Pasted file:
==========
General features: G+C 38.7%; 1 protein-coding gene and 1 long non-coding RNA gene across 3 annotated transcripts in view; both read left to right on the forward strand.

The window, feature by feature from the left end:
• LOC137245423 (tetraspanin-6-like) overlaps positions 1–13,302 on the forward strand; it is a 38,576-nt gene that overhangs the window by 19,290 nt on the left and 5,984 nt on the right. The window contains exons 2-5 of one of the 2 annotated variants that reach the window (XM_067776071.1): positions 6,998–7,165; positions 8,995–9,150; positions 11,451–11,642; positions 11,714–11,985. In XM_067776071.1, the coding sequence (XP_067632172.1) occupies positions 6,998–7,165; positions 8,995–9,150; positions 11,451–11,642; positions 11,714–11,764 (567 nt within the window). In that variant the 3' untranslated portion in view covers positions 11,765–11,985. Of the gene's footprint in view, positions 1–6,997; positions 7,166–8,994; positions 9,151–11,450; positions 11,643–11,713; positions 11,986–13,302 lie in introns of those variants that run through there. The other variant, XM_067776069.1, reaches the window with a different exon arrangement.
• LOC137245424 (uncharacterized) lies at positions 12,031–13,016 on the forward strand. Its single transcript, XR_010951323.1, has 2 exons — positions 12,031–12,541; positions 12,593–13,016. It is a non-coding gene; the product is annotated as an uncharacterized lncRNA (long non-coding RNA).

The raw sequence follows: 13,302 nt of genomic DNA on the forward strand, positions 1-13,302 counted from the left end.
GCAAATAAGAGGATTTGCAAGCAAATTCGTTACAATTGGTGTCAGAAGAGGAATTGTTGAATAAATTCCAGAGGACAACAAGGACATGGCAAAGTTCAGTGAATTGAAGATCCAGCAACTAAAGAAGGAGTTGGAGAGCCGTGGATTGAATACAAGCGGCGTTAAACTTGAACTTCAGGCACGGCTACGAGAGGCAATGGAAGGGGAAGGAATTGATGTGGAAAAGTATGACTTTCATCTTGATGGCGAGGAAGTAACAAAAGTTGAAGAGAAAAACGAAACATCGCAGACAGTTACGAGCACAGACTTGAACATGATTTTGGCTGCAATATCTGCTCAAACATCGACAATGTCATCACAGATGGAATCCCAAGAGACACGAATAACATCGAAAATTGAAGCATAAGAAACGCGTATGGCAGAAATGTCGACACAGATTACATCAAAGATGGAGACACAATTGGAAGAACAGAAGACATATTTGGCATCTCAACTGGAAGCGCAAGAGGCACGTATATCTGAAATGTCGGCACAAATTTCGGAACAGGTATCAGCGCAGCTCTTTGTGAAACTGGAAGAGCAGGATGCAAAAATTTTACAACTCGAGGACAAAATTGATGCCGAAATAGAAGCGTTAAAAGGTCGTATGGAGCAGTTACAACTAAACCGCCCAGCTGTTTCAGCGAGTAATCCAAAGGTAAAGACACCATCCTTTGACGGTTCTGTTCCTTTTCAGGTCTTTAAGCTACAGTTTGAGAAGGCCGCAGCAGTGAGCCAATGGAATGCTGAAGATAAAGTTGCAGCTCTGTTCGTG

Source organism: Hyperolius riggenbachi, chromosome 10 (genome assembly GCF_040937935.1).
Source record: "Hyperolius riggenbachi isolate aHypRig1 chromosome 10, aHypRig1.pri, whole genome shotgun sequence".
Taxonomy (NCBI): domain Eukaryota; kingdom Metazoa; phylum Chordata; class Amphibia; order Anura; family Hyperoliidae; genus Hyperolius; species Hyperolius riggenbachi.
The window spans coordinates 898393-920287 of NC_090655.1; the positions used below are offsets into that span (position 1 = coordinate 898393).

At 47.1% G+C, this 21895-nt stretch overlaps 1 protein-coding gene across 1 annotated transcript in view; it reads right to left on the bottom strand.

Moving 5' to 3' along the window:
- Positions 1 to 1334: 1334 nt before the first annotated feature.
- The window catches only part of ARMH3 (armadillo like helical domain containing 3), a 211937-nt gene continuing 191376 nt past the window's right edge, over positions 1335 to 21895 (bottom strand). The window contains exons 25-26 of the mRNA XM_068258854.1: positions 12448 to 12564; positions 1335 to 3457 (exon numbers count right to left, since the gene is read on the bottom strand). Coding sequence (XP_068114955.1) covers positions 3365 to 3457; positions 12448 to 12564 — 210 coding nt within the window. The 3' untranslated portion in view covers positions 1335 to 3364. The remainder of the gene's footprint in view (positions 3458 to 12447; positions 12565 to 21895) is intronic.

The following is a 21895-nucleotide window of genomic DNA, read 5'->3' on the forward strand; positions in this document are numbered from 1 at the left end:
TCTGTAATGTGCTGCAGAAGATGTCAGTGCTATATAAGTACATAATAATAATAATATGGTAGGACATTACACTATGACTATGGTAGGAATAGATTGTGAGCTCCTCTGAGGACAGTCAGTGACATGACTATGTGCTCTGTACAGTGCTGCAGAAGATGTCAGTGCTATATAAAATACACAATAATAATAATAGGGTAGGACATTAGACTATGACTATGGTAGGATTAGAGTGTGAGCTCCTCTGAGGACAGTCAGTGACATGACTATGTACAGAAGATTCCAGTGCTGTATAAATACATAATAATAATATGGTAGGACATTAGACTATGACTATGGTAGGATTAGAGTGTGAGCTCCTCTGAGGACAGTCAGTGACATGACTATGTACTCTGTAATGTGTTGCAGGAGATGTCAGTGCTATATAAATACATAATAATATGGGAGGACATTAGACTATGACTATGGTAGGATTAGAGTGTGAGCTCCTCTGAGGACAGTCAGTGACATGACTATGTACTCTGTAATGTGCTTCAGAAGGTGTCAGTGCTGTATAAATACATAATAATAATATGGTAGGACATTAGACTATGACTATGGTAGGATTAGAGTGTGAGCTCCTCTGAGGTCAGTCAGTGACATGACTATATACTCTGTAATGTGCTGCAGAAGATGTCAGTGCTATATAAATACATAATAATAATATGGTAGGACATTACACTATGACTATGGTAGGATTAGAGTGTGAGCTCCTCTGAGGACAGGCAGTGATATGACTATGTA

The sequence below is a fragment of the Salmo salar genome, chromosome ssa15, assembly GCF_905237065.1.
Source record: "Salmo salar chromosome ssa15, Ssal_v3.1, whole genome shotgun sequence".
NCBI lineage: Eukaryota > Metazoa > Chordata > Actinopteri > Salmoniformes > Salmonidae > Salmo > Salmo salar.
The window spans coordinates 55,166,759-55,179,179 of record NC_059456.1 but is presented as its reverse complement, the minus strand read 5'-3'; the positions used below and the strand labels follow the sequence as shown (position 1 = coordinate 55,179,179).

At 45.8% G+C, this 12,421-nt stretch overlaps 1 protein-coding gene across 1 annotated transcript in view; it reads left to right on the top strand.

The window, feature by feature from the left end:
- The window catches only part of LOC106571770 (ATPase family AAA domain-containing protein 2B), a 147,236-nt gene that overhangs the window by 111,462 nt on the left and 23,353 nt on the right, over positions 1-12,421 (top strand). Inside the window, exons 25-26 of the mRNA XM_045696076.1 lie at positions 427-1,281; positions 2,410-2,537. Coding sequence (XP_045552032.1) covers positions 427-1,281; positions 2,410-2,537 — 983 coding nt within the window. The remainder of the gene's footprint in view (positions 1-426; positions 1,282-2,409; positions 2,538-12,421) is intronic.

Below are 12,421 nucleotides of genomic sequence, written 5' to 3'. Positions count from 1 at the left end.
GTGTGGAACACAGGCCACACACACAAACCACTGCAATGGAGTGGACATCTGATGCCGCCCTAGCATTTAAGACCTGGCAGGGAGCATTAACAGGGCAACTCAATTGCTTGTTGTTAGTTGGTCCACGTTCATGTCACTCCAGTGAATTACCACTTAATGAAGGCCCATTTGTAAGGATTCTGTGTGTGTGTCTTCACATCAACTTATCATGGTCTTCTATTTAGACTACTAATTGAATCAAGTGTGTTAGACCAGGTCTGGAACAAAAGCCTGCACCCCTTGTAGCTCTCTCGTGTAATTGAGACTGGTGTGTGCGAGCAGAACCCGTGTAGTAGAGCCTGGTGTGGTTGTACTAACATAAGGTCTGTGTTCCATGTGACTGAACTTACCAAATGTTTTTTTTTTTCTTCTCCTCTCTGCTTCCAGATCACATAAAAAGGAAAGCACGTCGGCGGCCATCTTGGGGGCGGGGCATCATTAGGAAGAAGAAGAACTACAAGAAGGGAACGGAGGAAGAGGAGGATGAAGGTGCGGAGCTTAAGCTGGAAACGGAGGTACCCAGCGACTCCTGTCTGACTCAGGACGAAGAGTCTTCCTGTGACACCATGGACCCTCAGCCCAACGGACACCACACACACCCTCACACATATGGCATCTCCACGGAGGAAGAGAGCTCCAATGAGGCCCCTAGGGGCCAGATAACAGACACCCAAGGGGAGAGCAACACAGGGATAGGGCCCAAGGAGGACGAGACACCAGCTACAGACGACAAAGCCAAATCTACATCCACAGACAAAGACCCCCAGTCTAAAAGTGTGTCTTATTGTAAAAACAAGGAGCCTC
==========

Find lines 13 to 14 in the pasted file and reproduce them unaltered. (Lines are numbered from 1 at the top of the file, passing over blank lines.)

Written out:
- Positions 1 to 1334: 1334 nt before the first annotated feature.
- The window catches only part of ARMH3 (armadillo like helical domain containing 3), a 211937-nt gene continuing 191376 nt past the window's right edge, over positions 1335 to 21895 (bottom strand). The window contains exons 25-26 of the mRNA XM_068258854.1: positions 12448 to 12564; positions 1335 to 3457 (exon numbers count right to left, since the gene is read on the bottom strand). Coding sequence (XP_068114955.1) covers positions 3365 to 3457; positions 12448 to 12564 — 210 coding nt within the window. The 3' untranslated portion in view covers positions 1335 to 3364. The remainder of the gene's footprint in view (positions 3458 to 12447; positions 12565 to 21895) is intronic.